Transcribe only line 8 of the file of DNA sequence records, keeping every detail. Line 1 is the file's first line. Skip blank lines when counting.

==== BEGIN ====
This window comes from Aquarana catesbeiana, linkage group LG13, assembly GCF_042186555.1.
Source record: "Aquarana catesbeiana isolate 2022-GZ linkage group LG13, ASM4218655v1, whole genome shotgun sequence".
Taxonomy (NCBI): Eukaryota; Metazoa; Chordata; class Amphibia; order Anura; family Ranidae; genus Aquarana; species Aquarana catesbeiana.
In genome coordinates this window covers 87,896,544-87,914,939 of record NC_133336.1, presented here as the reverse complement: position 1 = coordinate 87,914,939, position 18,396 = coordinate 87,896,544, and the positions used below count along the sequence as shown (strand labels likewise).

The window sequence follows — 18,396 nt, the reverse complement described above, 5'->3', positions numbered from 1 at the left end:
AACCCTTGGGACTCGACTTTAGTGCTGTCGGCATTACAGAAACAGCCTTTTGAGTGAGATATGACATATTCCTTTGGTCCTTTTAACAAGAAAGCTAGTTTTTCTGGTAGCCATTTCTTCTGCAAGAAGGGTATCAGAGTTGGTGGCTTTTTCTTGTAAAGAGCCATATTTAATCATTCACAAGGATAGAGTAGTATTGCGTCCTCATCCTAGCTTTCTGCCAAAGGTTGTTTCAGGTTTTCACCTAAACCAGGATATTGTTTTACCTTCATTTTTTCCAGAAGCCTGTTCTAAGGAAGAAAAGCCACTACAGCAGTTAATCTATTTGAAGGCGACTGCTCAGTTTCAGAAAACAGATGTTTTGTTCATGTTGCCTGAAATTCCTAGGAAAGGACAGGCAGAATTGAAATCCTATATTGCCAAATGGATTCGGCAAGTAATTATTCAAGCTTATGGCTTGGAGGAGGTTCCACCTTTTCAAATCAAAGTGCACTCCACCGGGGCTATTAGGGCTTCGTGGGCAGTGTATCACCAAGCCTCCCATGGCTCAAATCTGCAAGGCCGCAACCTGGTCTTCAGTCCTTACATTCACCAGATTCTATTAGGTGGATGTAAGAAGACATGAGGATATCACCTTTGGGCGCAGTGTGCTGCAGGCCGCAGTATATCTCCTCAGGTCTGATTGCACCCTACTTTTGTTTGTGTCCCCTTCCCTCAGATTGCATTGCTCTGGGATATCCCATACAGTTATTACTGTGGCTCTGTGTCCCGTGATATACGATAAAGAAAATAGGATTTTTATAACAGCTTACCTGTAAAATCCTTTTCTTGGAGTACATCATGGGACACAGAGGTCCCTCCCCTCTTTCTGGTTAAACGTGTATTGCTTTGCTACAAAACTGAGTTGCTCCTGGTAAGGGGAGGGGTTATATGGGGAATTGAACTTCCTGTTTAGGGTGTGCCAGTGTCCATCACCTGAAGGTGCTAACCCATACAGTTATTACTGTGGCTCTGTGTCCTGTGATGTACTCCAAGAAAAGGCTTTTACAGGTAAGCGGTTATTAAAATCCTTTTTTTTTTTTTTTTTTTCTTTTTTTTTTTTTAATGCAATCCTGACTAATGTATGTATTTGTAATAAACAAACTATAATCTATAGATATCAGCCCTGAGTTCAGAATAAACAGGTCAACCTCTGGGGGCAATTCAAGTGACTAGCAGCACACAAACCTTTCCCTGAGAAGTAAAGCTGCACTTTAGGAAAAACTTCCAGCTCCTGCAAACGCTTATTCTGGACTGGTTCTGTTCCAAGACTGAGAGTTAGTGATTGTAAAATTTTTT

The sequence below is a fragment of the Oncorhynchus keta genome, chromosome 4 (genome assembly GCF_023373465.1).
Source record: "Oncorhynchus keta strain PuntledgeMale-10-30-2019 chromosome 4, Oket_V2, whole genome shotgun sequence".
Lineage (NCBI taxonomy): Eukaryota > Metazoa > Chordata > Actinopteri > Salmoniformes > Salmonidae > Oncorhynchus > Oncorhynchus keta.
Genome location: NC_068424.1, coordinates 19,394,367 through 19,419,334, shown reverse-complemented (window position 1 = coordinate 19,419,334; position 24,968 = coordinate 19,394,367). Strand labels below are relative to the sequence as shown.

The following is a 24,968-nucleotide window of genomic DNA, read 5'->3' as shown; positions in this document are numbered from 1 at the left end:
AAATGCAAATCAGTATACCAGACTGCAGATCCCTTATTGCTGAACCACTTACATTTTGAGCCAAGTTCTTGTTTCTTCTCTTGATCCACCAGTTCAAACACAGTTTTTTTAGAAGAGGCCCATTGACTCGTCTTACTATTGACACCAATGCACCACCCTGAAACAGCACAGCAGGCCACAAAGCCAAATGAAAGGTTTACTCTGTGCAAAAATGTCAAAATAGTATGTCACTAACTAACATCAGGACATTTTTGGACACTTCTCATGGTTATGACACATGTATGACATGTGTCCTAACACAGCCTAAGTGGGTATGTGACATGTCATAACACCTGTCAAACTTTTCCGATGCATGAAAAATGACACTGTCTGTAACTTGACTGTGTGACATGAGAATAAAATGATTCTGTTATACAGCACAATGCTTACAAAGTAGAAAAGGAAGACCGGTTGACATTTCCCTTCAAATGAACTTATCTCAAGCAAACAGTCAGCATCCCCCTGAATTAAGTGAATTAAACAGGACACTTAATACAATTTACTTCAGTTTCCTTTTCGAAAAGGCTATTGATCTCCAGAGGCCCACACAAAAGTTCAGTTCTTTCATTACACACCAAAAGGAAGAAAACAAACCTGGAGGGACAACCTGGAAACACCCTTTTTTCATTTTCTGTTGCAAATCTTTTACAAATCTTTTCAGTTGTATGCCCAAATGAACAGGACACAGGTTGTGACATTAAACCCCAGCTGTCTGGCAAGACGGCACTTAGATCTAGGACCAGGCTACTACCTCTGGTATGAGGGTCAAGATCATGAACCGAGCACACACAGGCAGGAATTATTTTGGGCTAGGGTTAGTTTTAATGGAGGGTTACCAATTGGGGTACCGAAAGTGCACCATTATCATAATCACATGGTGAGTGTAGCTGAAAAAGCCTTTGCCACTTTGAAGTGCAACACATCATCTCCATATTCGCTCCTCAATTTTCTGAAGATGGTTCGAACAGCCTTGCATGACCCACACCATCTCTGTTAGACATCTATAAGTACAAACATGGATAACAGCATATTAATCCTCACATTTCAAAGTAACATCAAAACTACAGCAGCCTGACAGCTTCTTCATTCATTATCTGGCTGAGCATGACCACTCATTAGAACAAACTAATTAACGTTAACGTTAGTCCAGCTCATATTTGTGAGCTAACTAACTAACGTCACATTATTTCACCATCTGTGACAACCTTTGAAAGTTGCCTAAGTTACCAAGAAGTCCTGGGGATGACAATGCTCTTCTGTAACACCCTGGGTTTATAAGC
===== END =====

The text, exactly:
Source record: "Oncorhynchus keta strain PuntledgeMale-10-30-2019 chromosome 4, Oket_V2, whole genome shotgun sequence".